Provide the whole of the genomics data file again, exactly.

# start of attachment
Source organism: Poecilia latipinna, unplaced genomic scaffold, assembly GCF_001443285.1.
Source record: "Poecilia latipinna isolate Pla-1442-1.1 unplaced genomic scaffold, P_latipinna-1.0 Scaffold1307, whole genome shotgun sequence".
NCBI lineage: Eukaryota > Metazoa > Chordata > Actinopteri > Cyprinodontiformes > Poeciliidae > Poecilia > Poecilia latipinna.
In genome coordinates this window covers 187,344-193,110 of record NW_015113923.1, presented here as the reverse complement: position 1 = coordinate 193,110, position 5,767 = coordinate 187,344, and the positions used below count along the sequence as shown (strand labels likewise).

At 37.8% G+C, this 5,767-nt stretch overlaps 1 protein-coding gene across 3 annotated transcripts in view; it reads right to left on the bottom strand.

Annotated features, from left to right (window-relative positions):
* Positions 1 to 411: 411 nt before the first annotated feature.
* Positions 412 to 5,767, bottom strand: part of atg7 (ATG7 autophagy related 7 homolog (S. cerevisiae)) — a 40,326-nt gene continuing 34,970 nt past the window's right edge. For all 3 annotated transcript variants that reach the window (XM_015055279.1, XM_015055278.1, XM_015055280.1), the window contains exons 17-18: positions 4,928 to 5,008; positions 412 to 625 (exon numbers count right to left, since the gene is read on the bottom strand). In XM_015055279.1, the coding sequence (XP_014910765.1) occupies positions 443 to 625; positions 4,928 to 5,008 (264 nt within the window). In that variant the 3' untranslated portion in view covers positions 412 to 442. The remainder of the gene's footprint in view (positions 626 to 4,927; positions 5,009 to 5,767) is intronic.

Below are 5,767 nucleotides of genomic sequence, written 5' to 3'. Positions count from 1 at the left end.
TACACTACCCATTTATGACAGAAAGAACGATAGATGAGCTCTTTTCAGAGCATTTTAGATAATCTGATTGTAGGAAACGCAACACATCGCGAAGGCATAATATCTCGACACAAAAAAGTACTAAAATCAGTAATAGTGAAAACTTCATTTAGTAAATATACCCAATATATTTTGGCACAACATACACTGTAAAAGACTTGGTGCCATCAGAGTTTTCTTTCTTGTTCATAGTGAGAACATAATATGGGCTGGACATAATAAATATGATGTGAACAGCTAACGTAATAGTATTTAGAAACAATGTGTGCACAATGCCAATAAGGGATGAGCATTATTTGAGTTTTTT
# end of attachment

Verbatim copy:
Source organism: Poecilia latipinna, unplaced genomic scaffold, assembly GCF_001443285.1.
Source record: "Poecilia latipinna isolate Pla-1442-1.1 unplaced genomic scaffold, P_latipinna-1.0 Scaffold1307, whole genome shotgun sequence".
NCBI lineage: Eukaryota > Metazoa > Chordata > Actinopteri > Cyprinodontiformes > Poeciliidae > Poecilia > Poecilia latipinna.
In genome coordinates this window covers 187,344-193,110 of record NW_015113923.1, presented here as the reverse complement: position 1 = coordinate 193,110, position 5,767 = coordinate 187,344, and the positions used below count along the sequence as shown (strand labels likewise).

At 37.8% G+C, this 5,767-nt stretch overlaps 1 protein-coding gene across 3 annotated transcripts in view; it reads right to left on the bottom strand.

Annotated features, from left to right (window-relative positions):
* Positions 1 to 411: 411 nt before the first annotated feature.
* Positions 412 to 5,767, bottom strand: part of atg7 (ATG7 autophagy related 7 homolog (S. cerevisiae)) — a 40,326-nt gene continuing 34,970 nt past the window's right edge. For all 3 annotated transcript variants that reach the window (XM_015055279.1, XM_015055278.1, XM_015055280.1), the window contains exons 17-18: positions 4,928 to 5,008; positions 412 to 625 (exon numbers count right to left, since the gene is read on the bottom strand). In XM_015055279.1, the coding sequence (XP_014910765.1) occupies positions 443 to 625; positions 4,928 to 5,008 (264 nt within the window). In that variant the 3' untranslated portion in view covers positions 412 to 442. The remainder of the gene's footprint in view (positions 626 to 4,927; positions 5,009 to 5,767) is intronic.

Below are 5,767 nucleotides of genomic sequence, written 5' to 3'. Positions count from 1 at the left end.
TACACTACCCATTTATGACAGAAAGAACGATAGATGAGCTCTTTTCAGAGCATTTTAGATAATCTGATTGTAGGAAACGCAACACATCGCGAAGGCATAATATCTCGACACAAAAAAGTACTAAAATCAGTAATAGTGAAAACTTCATTTAGTAAATATACCCAATATATTTTGGCACAACATACACTGTAAAAGACTTGGTGCCATCAGAGTTTTCTTTCTTGTTCATAGTGAGAACATAATATGGGCTGGACATAATAAATATGATGTGAACAGCTAACGTAATAGTATTTAGAAACAATGTGTGCACAATGCCAATAAGGGATGAGCATTATTTGAGTTTTTT